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UC Riverside Receives $600K NIH Grant to Beef up Storage Infrastructure for Life Science Research


NEWYORK (GenomeWeb) – The University of California, Riverside has received about $600,000 in grant funding from the National Institutes of Health to purchase additional storage infrastructure to better support data intensive life science research projects at the institution in the long term.

The university will use the funds to buy a highly scalable disk storage system that provides about 750 terabytes of space, although it might bump that up to about a petabyte of storage, Thomas Girke, an associate professor of bioinformatics in UC Riverside's botany and plant sciences department told BioInform this week. It will supplement an existing computer cluster at the institution which provides approximately 150 terabytes of storage. The current cluster has roughly 600 central processing unit cores which are used to analyze data, and these funds will make it possible to purchase another 1000 CPU cores for analysis, but "the main thing is the storage," Girke said.

The added storage capacity will support projects run internally by more than 160 scientists from 15 UC Riverside departments — about 80 percent of projects will come from this category — as well as studies conducted by teams working in the broader UC system and in industry — about 10 percent respectively from both categories. In order to get analysis time and storage space on the system, potential users sign up for accounts and are charged annual subscription fees — $1000 per research group for UCR researchers; $1,120 for non-UCR researchers; and $1,518 for commercial groups. That gives them access to the cluster and about 30 gigabytes of storage on the current system, Girke said. More storage is available for an additional cost. Annual pricing for 100 gigabytes of additional storage is $100 for UCR users; $157 for non-UCR users; and $213 for commercial researchers.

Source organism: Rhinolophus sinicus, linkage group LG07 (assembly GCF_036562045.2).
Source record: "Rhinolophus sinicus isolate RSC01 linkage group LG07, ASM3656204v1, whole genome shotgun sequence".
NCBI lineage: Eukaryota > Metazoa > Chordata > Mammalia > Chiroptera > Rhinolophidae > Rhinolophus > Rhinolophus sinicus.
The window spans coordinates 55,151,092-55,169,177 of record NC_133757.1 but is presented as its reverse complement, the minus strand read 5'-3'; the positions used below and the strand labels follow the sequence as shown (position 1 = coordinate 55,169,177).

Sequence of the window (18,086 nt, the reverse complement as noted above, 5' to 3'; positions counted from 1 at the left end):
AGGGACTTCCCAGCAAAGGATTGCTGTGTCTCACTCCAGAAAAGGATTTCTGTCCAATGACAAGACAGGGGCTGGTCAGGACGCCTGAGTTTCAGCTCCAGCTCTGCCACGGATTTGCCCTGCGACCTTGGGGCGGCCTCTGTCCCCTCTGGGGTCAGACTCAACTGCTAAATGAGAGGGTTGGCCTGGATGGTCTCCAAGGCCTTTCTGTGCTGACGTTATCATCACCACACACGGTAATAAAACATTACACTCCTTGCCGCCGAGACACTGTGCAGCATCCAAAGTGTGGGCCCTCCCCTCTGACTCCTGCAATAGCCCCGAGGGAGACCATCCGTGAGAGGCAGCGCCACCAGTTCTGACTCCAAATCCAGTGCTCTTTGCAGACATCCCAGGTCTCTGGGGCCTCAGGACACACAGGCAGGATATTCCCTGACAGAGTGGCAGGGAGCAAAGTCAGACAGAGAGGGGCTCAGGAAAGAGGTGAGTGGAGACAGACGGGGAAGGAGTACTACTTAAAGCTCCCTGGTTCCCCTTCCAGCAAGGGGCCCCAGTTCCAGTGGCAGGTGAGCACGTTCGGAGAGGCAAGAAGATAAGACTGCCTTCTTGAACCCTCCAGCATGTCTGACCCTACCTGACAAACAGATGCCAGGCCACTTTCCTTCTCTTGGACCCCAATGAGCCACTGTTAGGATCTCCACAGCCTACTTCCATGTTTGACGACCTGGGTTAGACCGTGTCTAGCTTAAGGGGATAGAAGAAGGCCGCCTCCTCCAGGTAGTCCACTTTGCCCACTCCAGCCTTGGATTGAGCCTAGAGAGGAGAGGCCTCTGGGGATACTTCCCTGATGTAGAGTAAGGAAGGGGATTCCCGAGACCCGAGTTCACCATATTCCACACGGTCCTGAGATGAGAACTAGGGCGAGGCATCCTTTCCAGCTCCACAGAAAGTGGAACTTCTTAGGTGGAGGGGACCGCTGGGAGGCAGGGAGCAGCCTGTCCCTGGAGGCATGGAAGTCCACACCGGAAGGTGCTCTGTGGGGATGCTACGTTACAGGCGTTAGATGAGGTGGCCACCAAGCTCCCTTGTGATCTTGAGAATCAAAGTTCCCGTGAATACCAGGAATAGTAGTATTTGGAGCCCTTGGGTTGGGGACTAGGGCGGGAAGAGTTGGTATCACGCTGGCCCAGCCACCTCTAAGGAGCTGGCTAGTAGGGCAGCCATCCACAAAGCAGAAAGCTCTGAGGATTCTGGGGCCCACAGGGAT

The new cluster will be especially useful for researchers running biological and biomedical research projects that use make use of next-generation sequencing, Girke said. Currently about 75 percent of the storage and computer resource allocation on the UCR cluster goes towards supporting these projects, and that’s not likely to change, he said.

UC Riverside is currently evaluating options for the new system, which it expects to install sometime this summer. The new system will be housed in a new server room at the Institute of Integrative Genome Biology at UC Riverside.

The school does not have a specific vendor in mind, rather it is looking for a system "where we can get as much storage footprint into the smallest form factor so the largest amount of storage disks into the smallest space in a computer rack," Girke said. The exact system will be selected via a bidding process. Girke also said that the university did consider cloud-based infrastructure but decided that ultimately it would not be an economically viable solution given the size of the datasets that would need to be moved and stored.

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